(On the other hand, if Cutty kills Fruit, there's no bridge between Bunny Colvin & Wee Bay, meaning that Naymond would still be with his mother. And Randy's information on where he sent Lex doesn't help Lester to find the bodies in the abandoned houses, so Chris & Snoop might still be running loose.)

Dan said...

Honestly, I can still get choked up just thinking about the Wallace scene and D'Angelo's "Where's Wallace?" scene in prison. Heartbreaking....

Fantastic episode and great recap Alan. Are we looking at next summer for Season 2...or will you try to mix it in earlier?

digamma said...

I totally agree that Gilliard's career since then has been disappointing. The Wire showed how many amazing but underemployed black actors there are on the east coast. I can't for Michael K Williams in Miracle at St. Anna.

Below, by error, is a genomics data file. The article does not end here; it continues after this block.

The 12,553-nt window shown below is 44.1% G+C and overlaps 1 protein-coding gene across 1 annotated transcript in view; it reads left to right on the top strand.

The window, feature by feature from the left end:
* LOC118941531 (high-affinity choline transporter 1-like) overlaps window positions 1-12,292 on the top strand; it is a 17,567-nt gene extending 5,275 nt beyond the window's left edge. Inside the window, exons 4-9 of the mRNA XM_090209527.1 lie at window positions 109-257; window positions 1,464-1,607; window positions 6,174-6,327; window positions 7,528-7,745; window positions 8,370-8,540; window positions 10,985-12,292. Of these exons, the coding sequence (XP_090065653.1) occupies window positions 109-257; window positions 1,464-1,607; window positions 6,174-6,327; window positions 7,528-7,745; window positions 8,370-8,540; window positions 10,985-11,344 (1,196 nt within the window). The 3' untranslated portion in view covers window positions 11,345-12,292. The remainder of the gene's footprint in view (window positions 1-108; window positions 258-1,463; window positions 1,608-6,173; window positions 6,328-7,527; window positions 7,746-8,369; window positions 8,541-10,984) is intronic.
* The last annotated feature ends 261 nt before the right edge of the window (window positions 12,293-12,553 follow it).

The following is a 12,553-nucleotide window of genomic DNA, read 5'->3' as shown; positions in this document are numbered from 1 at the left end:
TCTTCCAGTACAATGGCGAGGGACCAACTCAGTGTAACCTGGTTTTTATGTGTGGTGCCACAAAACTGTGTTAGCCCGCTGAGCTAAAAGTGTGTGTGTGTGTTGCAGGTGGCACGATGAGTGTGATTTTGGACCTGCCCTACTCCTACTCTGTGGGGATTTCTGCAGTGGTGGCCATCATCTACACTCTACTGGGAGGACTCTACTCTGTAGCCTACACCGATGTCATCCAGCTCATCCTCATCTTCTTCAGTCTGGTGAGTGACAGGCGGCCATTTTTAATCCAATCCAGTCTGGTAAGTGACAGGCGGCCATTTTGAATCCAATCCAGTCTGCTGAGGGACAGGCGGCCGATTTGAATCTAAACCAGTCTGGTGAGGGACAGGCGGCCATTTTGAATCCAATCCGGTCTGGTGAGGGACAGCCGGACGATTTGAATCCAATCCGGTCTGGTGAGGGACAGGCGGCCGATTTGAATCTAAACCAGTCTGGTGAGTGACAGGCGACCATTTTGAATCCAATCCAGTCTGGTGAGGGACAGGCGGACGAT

And yeah, "Where's Wallace" is one of my top five scenes in the whole series. Those who want a quick fix, click here: http://www.youtube.com/watch?v=YrSy9r0-lMg

digamma said...

One other thing: I was never particularly impressed by Michael Hyatt in this season. I figured they just hired her because she had the same nose as Larry Gilliard Jr.

But it all paid off two seasons later when she confronted McNulty about D'Angelo's death. It's my favorite scene in the entire run of the show.

http://www.youtube.com/watch?v=lIjx62wJr1I (skip ahead to 5:14)

Heather K said...
This comment has been removed by the author.
Heather K said...

Alan,

I think that part of the casts' problems with parlaying some of these brilliant performances into more work is that they are too good. They are too seamless.